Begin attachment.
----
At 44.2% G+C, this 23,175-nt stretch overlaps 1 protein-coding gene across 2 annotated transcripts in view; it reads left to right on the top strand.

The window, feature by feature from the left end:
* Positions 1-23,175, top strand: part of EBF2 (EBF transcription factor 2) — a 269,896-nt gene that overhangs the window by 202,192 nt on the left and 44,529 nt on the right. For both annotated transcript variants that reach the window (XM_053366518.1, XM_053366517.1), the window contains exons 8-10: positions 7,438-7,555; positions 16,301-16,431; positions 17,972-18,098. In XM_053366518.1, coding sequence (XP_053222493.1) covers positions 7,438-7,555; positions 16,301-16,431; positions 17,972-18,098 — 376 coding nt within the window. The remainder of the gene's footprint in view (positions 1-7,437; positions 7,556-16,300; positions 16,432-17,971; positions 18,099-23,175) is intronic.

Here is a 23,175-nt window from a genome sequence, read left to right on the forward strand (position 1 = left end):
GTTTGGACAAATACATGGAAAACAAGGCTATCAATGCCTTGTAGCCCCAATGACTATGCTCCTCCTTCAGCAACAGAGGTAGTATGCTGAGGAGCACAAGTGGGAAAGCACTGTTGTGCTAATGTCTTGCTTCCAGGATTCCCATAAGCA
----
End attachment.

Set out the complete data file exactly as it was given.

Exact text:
At 44.2% G+C, this 23,175-nt stretch overlaps 1 protein-coding gene across 2 annotated transcripts in view; it reads left to right on the top strand.

The window, feature by feature from the left end:
* Positions 1-23,175, top strand: part of EBF2 (EBF transcription factor 2) — a 269,896-nt gene that overhangs the window by 202,192 nt on the left and 44,529 nt on the right. For both annotated transcript variants that reach the window (XM_053366518.1, XM_053366517.1), the window contains exons 8-10: positions 7,438-7,555; positions 16,301-16,431; positions 17,972-18,098. In XM_053366518.1, coding sequence (XP_053222493.1) covers positions 7,438-7,555; positions 16,301-16,431; positions 17,972-18,098 — 376 coding nt within the window. The remainder of the gene's footprint in view (positions 1-7,437; positions 7,556-16,300; positions 16,432-17,971; positions 18,099-23,175) is intronic.

Here is a 23,175-nt window from a genome sequence, read left to right on the forward strand (position 1 = left end):
GTTTGGACAAATACATGGAAAACAAGGCTATCAATGCCTTGTAGCCCCAATGACTATGCTCCTCCTTCAGCAACAGAGGTAGTATGCTGAGGAGCACAAGTGGGAAAGCACTGTTGTGCTAATGTCTTGCTTCCAGGATTCCCATAAGCA